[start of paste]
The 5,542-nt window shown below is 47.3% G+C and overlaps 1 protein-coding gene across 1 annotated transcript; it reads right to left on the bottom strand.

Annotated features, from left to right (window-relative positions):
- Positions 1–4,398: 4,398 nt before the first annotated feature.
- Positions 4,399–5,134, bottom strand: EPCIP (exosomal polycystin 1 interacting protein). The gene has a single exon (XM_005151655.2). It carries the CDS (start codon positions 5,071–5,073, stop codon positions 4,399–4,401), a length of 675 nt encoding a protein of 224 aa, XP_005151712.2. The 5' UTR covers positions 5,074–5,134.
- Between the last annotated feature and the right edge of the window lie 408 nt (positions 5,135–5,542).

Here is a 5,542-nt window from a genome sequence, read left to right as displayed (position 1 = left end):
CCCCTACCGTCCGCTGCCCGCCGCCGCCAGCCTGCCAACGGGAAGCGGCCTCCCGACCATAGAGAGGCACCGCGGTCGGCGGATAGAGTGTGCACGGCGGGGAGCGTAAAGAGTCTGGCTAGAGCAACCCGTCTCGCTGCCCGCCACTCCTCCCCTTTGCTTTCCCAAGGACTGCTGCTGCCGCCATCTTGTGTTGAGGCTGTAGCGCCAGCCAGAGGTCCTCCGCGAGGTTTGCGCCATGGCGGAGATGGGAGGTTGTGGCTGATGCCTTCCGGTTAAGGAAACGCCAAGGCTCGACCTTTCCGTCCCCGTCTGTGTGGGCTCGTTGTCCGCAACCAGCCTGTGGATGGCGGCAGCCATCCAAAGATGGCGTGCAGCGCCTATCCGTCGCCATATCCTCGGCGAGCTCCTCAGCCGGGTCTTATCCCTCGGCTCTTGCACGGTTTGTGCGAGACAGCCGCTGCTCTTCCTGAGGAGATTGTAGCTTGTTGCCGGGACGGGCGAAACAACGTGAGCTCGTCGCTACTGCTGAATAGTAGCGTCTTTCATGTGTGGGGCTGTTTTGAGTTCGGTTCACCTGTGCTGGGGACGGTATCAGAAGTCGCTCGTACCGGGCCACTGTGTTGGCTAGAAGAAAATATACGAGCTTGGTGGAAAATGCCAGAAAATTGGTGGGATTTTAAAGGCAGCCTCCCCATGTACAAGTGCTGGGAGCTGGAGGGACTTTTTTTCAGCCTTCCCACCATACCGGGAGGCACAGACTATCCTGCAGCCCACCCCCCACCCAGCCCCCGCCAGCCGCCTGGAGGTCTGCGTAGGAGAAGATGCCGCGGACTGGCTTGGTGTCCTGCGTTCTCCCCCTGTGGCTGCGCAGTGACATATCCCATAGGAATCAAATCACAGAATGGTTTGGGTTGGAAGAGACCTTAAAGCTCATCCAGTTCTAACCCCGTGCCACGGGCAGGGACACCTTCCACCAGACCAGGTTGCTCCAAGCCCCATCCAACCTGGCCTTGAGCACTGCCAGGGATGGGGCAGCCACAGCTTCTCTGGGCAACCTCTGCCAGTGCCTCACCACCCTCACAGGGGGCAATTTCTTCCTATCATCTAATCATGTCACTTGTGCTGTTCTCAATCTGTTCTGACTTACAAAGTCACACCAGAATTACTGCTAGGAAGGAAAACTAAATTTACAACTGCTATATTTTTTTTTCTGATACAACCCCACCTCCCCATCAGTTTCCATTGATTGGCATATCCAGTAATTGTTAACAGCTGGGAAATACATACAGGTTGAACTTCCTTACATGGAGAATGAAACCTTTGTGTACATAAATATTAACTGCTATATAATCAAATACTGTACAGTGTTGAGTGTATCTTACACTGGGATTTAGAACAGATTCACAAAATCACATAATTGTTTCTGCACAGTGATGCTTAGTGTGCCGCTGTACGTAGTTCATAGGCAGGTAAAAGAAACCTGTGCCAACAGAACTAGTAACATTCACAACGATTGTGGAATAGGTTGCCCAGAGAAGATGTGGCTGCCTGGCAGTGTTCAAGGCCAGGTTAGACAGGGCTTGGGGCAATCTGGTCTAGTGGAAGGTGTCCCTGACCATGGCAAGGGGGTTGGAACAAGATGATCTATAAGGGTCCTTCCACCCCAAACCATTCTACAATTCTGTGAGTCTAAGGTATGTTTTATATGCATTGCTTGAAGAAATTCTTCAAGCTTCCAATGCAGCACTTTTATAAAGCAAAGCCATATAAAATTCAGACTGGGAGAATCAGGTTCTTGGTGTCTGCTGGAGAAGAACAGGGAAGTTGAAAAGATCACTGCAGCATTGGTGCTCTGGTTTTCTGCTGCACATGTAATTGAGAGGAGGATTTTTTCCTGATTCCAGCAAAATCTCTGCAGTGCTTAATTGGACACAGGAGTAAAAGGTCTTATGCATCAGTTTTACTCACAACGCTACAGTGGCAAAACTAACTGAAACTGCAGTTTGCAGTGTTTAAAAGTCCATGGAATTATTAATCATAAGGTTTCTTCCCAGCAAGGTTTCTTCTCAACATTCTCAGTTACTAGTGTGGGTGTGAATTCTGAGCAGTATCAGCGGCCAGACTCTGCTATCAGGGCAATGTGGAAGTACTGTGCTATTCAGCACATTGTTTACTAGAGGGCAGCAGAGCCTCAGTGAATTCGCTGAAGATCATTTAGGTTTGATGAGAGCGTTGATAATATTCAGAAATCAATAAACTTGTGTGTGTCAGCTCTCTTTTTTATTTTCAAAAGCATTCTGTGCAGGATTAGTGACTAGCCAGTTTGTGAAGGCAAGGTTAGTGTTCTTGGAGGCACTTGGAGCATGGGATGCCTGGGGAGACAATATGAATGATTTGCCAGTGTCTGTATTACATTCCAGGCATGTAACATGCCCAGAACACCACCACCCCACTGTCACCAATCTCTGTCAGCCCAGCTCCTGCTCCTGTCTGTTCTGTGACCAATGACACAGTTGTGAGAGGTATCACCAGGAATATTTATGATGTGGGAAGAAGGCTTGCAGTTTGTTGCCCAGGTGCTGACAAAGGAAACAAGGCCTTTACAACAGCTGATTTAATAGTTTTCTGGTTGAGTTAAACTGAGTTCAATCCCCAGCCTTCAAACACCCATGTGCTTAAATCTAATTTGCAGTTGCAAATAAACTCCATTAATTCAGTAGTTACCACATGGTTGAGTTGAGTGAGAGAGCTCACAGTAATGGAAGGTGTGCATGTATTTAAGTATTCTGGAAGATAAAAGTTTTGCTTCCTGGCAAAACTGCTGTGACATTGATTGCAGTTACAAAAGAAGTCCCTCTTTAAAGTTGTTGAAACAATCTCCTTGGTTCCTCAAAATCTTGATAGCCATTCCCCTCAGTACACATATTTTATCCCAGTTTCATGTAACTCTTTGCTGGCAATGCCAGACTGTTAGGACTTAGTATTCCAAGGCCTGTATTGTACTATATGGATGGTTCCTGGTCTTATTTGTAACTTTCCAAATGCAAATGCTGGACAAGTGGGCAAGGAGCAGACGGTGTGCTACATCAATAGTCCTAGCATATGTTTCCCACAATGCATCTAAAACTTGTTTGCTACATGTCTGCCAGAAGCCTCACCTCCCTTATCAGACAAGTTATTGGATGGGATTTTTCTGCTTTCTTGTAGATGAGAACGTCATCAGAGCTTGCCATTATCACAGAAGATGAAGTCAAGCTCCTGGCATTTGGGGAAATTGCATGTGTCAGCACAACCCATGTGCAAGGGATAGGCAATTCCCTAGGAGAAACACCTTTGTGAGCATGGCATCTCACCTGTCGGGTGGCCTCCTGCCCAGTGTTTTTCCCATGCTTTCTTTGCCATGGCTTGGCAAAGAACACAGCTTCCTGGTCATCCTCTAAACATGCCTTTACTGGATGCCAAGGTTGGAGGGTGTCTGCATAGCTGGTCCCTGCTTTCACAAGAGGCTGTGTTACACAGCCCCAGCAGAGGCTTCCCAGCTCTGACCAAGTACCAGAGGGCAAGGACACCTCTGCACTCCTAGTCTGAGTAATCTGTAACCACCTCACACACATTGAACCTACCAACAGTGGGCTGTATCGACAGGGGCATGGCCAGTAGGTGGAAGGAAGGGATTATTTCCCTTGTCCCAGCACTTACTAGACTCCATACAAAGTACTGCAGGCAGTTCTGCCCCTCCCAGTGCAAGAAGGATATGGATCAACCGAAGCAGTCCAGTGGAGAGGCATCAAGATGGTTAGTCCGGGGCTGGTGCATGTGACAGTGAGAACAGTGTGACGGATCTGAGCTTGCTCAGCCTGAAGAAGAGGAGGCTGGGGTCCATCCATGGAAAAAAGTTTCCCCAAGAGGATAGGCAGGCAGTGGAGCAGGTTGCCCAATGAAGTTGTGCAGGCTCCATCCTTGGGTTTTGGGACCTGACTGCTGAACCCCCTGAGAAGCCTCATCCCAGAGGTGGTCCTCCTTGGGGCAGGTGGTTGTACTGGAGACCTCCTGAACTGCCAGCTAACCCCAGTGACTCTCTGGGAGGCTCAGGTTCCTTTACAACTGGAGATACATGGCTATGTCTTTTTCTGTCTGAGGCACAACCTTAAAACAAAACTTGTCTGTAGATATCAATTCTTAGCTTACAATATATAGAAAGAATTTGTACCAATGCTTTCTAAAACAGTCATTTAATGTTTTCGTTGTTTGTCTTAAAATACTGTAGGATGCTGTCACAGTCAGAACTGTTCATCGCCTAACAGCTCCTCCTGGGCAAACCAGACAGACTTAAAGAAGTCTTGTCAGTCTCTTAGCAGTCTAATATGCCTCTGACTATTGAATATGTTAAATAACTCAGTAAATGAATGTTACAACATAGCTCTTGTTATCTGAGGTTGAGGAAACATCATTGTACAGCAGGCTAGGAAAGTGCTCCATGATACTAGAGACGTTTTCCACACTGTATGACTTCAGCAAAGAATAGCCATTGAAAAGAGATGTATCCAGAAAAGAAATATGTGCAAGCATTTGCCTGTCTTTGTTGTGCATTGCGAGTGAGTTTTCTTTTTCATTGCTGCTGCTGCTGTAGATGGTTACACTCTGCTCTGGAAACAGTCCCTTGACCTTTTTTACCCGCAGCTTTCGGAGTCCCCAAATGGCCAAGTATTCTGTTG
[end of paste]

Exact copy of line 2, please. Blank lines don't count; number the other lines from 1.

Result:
Annotated features, from left to right (window-relative positions):